So yesterday, when people on the internet said that they called Pearson (the testing company) and that scores had been mailed, I believed them. It should be only a matter of time before the online scores came up. In the past, the website has gone down for a thirty minute period between 8:30 and 9:00 PM, then scores were up. Or maybe that happened once. Either way, the internet people were pretty sure that this was the plan. I wish some of these people would have informed Pearson of the plan.

Later, some other internet person called and Pearson told this person that online scores would not be up until Friday, but that the scores had been mailed a day earlier than the previous internet person. So I got all excited for nothing, and now have two or three more days to wait.

This is not good.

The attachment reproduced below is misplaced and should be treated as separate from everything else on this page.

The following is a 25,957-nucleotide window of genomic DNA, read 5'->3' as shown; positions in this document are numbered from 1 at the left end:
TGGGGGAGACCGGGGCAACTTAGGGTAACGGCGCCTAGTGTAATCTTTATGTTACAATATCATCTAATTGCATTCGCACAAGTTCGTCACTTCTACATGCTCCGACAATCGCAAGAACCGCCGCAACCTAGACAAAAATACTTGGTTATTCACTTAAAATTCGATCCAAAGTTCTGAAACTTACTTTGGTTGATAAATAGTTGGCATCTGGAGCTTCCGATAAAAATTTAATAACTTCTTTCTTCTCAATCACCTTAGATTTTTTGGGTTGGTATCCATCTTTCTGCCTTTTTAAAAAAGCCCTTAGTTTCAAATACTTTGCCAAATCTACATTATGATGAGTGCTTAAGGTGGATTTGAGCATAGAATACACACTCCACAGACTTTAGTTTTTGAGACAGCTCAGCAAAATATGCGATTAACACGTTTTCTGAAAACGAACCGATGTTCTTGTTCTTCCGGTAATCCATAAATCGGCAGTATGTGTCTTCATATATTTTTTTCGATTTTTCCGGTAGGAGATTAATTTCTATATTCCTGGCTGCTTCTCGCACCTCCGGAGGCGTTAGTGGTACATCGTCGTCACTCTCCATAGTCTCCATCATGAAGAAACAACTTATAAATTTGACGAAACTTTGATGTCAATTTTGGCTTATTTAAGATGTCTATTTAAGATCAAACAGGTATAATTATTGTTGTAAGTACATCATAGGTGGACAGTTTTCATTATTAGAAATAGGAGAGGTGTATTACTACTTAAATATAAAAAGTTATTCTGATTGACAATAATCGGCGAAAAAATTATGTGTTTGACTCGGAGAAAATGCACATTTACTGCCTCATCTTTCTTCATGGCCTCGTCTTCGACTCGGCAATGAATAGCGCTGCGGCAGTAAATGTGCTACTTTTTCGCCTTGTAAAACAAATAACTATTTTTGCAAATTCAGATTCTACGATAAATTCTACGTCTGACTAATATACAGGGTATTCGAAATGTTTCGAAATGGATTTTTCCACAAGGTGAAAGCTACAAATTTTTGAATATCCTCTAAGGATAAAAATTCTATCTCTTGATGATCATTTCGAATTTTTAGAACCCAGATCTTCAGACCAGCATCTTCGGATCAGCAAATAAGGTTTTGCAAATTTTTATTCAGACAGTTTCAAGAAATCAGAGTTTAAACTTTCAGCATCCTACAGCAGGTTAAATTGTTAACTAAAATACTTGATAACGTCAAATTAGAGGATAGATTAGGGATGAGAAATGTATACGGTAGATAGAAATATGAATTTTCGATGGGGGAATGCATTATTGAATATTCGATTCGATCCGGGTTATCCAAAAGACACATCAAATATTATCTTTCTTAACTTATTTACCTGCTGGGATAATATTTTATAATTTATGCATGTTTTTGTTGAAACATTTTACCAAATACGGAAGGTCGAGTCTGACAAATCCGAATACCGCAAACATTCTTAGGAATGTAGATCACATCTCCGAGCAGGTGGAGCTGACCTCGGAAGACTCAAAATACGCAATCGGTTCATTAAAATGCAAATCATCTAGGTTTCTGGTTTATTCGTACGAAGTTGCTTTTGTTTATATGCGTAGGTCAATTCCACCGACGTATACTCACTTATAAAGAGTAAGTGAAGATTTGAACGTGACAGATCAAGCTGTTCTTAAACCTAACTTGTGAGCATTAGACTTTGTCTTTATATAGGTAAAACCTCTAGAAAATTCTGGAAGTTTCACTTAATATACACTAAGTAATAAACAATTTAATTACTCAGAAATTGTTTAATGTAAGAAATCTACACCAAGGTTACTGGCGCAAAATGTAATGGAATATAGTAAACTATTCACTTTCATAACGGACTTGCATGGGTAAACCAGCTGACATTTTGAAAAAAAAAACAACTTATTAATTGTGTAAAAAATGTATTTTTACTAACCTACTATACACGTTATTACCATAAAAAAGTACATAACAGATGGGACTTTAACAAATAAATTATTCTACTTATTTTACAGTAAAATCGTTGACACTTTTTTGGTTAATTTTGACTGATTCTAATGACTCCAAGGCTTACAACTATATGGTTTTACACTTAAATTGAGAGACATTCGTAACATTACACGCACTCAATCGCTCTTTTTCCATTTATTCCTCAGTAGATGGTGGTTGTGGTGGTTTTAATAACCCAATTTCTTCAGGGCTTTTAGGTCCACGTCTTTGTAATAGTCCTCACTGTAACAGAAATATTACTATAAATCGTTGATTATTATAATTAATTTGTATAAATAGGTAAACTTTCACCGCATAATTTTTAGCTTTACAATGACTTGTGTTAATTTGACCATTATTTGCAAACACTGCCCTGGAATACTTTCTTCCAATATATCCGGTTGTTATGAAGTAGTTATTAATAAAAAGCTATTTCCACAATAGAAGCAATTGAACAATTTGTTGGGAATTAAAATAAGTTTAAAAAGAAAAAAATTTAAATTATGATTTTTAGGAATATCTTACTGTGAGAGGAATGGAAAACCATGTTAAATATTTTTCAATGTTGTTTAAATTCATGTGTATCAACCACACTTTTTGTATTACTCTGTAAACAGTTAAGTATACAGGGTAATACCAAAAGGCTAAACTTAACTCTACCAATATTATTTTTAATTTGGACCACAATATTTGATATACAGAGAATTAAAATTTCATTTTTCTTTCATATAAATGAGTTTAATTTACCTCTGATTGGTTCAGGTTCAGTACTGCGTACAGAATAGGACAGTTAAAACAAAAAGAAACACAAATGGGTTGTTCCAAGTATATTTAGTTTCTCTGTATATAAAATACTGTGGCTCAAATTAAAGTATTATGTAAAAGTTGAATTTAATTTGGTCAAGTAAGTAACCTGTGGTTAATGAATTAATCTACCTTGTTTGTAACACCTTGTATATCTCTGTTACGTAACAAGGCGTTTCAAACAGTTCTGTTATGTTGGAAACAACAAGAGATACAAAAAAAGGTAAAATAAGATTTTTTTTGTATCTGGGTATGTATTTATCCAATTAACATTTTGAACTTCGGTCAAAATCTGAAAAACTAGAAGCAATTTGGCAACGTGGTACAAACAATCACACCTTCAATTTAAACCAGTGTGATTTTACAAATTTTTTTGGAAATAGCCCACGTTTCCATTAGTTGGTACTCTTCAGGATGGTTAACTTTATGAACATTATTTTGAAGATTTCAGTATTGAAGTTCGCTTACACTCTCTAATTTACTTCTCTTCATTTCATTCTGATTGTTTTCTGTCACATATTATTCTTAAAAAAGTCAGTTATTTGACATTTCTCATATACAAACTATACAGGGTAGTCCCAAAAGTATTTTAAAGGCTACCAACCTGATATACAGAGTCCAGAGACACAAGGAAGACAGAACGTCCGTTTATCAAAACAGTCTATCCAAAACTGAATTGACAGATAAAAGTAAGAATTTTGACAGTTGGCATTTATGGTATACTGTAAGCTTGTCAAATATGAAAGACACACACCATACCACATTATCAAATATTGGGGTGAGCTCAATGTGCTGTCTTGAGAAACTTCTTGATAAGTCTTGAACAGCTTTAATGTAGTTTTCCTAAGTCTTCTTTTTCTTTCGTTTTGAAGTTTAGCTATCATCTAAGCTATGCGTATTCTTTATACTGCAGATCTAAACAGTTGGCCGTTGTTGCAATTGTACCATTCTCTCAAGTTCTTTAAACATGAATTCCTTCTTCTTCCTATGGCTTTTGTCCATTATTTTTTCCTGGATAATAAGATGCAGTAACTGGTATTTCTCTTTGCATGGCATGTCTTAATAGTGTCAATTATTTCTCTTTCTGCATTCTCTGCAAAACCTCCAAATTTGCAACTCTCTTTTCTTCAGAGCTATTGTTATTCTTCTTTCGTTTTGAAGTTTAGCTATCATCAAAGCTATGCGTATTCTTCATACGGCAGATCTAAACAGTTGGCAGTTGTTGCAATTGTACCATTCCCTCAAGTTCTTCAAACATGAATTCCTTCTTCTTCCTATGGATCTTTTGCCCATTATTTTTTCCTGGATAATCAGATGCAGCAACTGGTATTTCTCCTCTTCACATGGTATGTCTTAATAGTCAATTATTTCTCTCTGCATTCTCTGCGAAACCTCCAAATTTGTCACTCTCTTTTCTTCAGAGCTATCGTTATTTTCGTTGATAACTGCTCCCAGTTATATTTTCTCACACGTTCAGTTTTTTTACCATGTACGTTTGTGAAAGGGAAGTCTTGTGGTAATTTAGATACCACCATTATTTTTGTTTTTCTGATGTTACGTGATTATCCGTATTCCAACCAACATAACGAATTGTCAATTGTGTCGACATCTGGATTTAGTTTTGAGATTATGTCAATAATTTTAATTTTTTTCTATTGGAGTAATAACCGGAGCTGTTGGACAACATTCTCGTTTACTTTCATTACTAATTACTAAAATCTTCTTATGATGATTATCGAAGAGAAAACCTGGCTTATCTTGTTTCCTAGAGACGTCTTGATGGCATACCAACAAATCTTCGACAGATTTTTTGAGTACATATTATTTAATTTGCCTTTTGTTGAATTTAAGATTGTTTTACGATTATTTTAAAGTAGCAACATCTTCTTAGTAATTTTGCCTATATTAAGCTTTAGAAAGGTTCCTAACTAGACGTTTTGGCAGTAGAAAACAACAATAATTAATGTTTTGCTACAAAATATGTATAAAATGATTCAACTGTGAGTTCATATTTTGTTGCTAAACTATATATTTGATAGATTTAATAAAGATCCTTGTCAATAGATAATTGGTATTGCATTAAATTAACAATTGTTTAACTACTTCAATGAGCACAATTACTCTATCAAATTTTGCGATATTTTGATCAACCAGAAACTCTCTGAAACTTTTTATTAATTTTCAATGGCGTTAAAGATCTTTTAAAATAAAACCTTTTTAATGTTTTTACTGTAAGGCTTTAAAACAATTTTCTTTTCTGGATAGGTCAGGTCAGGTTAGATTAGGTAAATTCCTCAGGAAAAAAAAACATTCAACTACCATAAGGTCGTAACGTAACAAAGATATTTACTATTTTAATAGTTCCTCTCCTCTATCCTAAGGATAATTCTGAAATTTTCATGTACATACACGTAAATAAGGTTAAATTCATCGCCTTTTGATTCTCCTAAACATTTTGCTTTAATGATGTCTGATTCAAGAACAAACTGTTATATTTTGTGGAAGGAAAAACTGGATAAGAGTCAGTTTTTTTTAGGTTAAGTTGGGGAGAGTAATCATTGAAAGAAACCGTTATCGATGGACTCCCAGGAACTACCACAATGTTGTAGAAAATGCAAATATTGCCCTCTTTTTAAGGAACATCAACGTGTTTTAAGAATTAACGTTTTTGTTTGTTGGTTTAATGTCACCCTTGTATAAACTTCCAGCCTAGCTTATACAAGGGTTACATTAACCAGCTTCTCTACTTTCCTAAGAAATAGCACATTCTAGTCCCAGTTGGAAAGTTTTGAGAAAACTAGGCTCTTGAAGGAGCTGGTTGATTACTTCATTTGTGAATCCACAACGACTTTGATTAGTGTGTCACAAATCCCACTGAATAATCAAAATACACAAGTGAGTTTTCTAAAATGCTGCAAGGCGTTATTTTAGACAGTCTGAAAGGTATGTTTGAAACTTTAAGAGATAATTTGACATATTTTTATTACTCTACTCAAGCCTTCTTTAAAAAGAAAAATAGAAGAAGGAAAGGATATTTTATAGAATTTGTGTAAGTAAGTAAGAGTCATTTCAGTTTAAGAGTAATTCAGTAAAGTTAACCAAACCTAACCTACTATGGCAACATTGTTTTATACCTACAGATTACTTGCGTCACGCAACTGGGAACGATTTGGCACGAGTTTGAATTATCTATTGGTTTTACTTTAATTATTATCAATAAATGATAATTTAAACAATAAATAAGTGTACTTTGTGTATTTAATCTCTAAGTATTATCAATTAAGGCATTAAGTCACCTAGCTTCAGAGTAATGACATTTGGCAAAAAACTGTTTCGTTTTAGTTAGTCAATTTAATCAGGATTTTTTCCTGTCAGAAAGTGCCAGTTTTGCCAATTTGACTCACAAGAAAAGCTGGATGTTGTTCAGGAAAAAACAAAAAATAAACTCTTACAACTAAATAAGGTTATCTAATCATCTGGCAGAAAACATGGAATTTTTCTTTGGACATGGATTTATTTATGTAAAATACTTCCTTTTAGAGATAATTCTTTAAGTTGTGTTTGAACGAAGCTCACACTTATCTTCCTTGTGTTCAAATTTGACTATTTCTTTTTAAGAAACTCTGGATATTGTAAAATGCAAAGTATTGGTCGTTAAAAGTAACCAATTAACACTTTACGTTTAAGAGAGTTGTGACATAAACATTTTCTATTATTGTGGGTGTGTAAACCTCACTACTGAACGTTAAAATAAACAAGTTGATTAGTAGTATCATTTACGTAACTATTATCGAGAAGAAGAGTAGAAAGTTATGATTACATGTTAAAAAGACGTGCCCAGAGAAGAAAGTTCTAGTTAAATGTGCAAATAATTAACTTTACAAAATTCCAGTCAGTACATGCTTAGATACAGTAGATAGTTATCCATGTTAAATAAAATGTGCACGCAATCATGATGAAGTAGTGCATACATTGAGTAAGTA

I am all twitchy. I have bitten all of my fingernails (Probably would have done the toenails, too, but I just had a pedicure. Plus, at my advanced age, I might not be flexible enough.). I have not been sleeping well, and I feel hungover (but without the fun of partying the night before). I have a rash, which I could not stop scratching due to nerves. At this point, it is more like a spread-out wound than a rash. And it is in my armpits. Who does that? Who scratches an already bleeding rash in their armpit? I need help.

Since I needed immediate help, I decided to go to one of those MinuteClinics that are in some CVS pharmacies, since I wasn’t really in the mood to make an appointment and wait. I like instant gratification. Unfortunately, instant gratification was not on the menu.